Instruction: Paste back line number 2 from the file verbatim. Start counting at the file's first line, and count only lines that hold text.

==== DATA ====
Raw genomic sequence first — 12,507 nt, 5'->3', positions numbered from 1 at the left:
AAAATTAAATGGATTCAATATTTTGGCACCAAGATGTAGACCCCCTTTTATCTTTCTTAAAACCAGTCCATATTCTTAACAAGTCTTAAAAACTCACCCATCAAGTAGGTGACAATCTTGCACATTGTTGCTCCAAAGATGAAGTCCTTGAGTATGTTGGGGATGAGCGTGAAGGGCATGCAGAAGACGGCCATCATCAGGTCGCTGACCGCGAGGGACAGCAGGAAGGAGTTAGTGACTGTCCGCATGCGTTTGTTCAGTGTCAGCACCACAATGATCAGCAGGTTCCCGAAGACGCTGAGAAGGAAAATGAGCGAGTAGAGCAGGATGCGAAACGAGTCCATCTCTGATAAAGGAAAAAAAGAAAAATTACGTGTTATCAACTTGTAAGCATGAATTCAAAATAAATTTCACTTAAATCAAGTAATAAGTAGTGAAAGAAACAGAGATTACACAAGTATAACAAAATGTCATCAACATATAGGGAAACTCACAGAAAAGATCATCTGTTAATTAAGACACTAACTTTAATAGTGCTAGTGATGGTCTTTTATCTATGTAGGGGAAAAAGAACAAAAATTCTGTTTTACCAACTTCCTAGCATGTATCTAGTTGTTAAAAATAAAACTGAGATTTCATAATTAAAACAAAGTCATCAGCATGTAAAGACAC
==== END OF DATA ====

AAAATTAAATGGATTCAATATTTTGGCACCAAGATGTAGACCCCCTTTTATCTTTCTTAAAACCAGTCCATATTCTTAACAAGTCTTAAAAACTCACCCATCAAGTAGGTGACAATCTTGCACATTGTTGCTCCAAAGATGAAGTCCTTGAGTATGTTGGGGATGAGCGTGAAGGGCATGCAGAAGACGGCCATCATCAGGTCGCTGACCGCGAGGGACAGCAGGAAGGAGTTAGTGACTGTCCGCATGCGTTTGTTCAGTGTCAGCACCACAATGATCAGCAGGTTCCCGAAGACGCTGAGAAGGAAAATGAGCGAGTAGAGCAGGATGCGAAACGAGTCCATCTCTGATAAAGGAAAAAAAGAAAAATTACGTGTTATCAACTTGTAAGCATGAATTCAAAATAAATTTCACTTAAATCAAGTAATAAGTAGTGAAAGAAACAGAGATTACACAAGTATAACAAAATGTCATCAACATATAGGGAAACTCACAGAAAAGATCATCTGTTAATTAAGACACTAACTTTAATAGTGCTAGTGATGGTCTTTTATCTATGTAGGGGAAAAAGAACAAAAATTCTGTTTTACCAACTTCCTAGCATGTATCTAGTTGTTAAAAATAAAACTGAGATTTCATAATTAAAACAAAGTCATCAGCATGTAAAGACAC